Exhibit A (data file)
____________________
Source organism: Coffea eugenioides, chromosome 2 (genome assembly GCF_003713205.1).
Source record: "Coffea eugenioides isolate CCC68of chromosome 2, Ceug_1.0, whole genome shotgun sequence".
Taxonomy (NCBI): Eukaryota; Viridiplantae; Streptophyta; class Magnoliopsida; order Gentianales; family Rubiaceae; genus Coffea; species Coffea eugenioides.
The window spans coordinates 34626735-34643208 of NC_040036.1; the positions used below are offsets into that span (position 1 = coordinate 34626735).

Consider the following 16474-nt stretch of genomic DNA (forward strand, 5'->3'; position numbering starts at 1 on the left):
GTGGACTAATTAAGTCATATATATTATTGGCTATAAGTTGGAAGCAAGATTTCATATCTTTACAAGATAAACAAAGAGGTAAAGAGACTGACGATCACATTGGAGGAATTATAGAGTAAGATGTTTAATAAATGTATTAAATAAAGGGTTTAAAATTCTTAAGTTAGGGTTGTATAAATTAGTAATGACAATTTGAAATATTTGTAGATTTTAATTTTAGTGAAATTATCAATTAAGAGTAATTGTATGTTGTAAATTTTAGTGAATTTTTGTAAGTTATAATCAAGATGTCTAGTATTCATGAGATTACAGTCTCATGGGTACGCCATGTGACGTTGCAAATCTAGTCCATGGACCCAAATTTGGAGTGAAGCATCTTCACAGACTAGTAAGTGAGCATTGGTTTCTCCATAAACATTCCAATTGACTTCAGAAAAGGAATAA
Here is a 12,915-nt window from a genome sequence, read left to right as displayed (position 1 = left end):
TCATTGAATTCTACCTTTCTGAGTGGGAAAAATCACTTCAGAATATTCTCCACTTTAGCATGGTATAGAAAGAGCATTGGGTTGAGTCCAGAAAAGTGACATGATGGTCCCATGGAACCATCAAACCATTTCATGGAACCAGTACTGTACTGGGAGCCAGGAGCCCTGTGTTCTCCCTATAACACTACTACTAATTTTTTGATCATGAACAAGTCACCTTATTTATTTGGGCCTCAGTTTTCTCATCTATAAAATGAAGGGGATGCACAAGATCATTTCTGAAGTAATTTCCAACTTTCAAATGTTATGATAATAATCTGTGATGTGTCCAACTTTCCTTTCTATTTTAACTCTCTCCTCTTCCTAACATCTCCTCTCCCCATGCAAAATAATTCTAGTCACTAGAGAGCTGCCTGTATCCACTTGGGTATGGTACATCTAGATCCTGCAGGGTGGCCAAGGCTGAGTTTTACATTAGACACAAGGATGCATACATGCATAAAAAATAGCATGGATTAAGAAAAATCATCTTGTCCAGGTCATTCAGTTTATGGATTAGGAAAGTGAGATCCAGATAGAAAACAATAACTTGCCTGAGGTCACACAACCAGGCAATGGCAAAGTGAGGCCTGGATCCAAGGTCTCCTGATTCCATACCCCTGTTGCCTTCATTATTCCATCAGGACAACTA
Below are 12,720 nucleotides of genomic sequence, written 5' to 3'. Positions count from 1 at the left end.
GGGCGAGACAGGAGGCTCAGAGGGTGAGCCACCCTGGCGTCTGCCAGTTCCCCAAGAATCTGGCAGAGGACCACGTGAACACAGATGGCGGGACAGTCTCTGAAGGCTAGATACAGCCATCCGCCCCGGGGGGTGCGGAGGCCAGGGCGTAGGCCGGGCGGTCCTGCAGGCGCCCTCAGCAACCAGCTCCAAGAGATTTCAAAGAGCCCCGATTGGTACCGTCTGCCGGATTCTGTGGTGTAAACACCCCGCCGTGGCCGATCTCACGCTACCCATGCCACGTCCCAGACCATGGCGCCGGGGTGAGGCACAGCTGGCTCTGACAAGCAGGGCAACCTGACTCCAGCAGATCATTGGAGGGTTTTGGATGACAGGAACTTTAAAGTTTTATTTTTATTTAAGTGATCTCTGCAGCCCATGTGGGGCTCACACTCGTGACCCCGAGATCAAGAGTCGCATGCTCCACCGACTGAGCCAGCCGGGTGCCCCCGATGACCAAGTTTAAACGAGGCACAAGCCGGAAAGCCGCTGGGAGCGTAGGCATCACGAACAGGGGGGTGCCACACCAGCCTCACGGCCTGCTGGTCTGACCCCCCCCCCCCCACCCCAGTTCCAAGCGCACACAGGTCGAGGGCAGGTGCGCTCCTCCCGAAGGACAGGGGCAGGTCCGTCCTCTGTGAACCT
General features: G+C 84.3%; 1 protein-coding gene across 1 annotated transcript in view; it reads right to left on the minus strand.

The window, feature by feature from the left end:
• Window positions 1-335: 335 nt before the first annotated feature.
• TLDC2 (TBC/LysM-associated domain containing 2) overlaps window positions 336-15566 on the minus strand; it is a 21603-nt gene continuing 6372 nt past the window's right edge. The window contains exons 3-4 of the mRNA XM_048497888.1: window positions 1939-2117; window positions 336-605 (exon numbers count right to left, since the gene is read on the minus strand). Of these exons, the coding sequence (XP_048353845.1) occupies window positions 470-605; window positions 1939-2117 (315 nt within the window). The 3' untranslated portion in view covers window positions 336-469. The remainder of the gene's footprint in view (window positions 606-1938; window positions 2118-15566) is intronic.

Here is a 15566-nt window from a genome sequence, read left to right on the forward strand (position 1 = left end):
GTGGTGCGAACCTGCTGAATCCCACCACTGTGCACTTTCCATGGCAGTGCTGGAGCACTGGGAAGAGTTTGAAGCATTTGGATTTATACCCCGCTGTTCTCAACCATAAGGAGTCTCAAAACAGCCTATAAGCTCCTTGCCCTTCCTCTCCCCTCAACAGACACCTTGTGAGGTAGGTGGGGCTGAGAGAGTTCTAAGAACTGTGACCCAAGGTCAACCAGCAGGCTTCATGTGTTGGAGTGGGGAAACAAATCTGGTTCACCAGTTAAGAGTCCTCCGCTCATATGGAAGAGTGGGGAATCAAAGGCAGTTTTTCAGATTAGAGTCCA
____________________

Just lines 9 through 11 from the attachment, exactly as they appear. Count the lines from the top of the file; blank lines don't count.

Below are 12,720 nucleotides of genomic sequence, written 5' to 3'. Positions count from 1 at the left end.
GGGCGAGACAGGAGGCTCAGAGGGTGAGCCACCCTGGCGTCTGCCAGTTCCCCAAGAATCTGGCAGAGGACCACGTGAACACAGATGGCGGGACAGTCTCTGAAGGCTAGATACAGCCATCCGCCCCGGGGGGTGCGGAGGCCAGGGCGTAGGCCGGGCGGTCCTGCAGGCGCCCTCAGCAACCAGCTCCAAGAGATTTCAAAGAGCCCCGATTGGTACCGTCTGCCGGATTCTGTGGTGTAAACACCCCGCCGTGGCCGATCTCACGCTACCCATGCCACGTCCCAGACCATGGCGCCGGGGTGAGGCACAGCTGGCTCTGACAAGCAGGGCAACCTGACTCCAGCAGATCATTGGAGGGTTTTGGATGACAGGAACTTTAAAGTTTTATTTTTATTTAAGTGATCTCTGCAGCCCATGTGGGGCTCACACTCGTGACCCCGAGATCAAGAGTCGCATGCTCCACCGACTGAGCCAGCCGGGTGCCCCCGATGACCAAGTTTAAACGAGGCACAAGCCGGAAAGCCGCTGGGAGCGTAGGCATCACGAACAGGGGGGTGCCACACCAGCCTCACGGCCTGCTGGTCTGACCCCCCCCCCCCCACCCCAGTTCCAAGCGCACACAGGTCGAGGGCAGGTGCGCTCCTCCCGAAGGACAGGGGCAGGTCCGTCCTCTGTGAACCT
General features: G+C 84.3%; 1 protein-coding gene across 1 annotated transcript in view; it reads right to left on the minus strand.